Kathryn Scanlan: I understand and appreciate what Leslie Jamison is saying in that article, but I don’t really think of them that way. I don’t think of them as “ordinary stories”. I think of them as interesting stories, and people I’m drawn to. It’s a heat-seeking project; I’m going towards what I’m interested in. With [my first novel] Aug 9 – Fog and Kick The Latch, I was drawn to the way both of those women use language and how they talk about their lives and their frank, no-nonsense, plain-spoken way of interpreting the world.

DS: How did you find Sonia and draw out her story?

KS: Sonia is someone my parents know through the antique business; they’re all dealers. A few years ago my mother started telling me about this woman she’d got friendly with and the incredible stories she would tell. My mother thought Sonia was someone I would probably really enjoy talking with, too. So I arranged a meeting with her in Iowa while I was visiting my family – I coordinated the visit to coincide with a flea market that happens a few times a year, where Sonia has a booth near my dad’s. Our first conversation, which I recorded, lasted several hours. I wasn’t interviewing her, I was just listening to her. Especially that first conversation: I didn’t really ask anything at all, I just said, “Would you like to talk to me? Do you mind if I record it? Would you like to talk about whatever you want to talk about?” I wasn’t interrogating her or asking pressing questions. She likes to talk and she’s a great storyteller.

DS: She’s experienced a lot of trauma in her life which is spoken about in such a restrained way. The journalistic urge would be to push, to sensationalise. Did you ever feel tempted to probe further?

KS: I really don’t feel that way. I actually feel, in art, that things can have a more powerful impact when they’re told in a restrained way. But also I was so interested to hear how she was delivering this information. I was compelled by the way she delivered those stories. And I wouldn’t have thought of pressing her on that – there’s a lot to receive as a listener or as a reader from a story that’s delivered in that way.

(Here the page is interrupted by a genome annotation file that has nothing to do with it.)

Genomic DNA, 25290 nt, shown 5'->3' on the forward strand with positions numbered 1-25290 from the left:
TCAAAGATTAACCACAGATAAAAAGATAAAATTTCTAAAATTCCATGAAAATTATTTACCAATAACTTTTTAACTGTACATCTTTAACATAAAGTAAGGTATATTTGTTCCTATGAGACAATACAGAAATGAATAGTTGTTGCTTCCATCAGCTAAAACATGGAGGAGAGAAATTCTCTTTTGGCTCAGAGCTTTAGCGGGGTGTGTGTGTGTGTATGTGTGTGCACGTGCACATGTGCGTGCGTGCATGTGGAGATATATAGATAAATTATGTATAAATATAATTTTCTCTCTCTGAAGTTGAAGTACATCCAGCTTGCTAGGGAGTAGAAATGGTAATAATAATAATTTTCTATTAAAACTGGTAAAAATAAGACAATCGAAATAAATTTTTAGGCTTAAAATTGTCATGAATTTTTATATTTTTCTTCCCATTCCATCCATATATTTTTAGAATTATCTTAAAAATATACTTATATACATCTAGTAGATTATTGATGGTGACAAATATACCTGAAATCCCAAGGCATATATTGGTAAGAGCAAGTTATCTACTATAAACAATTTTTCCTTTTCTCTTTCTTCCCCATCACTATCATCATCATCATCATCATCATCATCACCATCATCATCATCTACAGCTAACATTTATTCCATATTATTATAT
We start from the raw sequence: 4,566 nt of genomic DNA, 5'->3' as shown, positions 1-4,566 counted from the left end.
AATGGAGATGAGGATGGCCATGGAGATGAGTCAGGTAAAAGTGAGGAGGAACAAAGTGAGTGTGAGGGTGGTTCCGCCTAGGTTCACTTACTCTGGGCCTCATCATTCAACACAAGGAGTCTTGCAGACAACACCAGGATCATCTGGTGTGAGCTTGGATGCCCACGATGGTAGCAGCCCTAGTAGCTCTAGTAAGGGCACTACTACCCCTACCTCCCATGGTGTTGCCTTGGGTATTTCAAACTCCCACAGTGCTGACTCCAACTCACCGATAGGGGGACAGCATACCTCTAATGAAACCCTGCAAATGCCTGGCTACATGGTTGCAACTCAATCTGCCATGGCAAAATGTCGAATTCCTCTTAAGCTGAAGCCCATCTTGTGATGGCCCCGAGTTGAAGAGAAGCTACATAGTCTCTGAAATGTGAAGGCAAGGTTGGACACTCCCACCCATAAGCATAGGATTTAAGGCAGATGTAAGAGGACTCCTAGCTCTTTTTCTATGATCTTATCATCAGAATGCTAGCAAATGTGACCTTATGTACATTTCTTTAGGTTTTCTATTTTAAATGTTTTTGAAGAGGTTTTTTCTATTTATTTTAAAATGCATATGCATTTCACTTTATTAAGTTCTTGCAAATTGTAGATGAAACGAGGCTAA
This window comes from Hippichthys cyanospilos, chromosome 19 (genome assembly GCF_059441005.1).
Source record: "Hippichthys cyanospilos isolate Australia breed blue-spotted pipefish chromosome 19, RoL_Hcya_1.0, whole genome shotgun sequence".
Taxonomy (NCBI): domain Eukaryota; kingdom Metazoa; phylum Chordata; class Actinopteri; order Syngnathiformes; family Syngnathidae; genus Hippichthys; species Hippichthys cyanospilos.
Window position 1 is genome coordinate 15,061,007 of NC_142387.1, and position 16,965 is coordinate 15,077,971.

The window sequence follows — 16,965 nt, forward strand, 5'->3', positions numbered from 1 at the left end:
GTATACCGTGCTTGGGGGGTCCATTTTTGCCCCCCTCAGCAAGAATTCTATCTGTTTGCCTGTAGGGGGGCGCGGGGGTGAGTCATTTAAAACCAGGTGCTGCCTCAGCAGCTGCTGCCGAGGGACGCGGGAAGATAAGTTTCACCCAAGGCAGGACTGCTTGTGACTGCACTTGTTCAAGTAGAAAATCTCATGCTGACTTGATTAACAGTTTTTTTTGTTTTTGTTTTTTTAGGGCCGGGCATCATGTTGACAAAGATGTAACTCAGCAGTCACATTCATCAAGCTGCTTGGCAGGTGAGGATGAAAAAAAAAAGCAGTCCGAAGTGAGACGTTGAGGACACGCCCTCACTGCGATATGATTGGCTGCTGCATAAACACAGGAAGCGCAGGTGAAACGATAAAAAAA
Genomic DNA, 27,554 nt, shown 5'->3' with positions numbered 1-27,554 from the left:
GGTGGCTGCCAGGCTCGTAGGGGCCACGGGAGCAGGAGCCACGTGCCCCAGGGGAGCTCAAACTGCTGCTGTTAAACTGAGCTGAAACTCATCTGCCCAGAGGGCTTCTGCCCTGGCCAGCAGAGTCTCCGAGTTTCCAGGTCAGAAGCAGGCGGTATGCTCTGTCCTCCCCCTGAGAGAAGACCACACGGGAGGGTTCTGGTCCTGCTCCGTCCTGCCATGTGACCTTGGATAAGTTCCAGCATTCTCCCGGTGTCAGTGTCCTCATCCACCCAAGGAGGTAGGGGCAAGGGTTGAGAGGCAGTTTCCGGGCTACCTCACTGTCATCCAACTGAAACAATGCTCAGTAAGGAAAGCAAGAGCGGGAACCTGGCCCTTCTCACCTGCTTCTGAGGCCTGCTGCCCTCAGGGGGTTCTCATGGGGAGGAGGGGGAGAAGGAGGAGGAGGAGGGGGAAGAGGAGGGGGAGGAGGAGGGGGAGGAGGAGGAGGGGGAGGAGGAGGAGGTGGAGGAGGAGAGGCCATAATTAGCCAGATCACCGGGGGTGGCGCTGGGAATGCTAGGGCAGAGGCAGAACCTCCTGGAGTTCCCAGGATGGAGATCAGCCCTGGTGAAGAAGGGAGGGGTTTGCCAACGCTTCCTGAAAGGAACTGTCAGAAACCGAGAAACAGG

I actually feel, in art, that things can have a more powerful impact when they’re told in a restrained way” – Kathryn Scanlan

DS: The book plays with time: how we perceive time, how it passes, the moments we value and remember. Are these themes you think about a lot?

KS: Those are things I am always thinking about and am hounded by. [Laughs.]. I think time has a lot to do with writing. It might be the medium of writing. I really feel the pressure of time – I mean, probably all people feel this, but I am sort of tormented by it, what I’ve done and not done. Also loss and change, all of these things. Writing can be a way to contend with that, for me at least. It’s a way to make an assertion of the present.

That said, I think my relationship with time has got a little less tortured over the last few years. My husband would laugh at me because I had this habit where, every day, I would check on the time in shock: “It’s noon already? It’s five o’clock, are you kidding me?” I was continually baffled by how quickly a day would go, I couldn’t handle it. And it’s a cliche to say, but as I get older, time moves more quickly than it used to. It now feels like a day is gone immediately. So there’s maybe a little more resignation and acceptance from me: I have to deal with it and not get upset by it.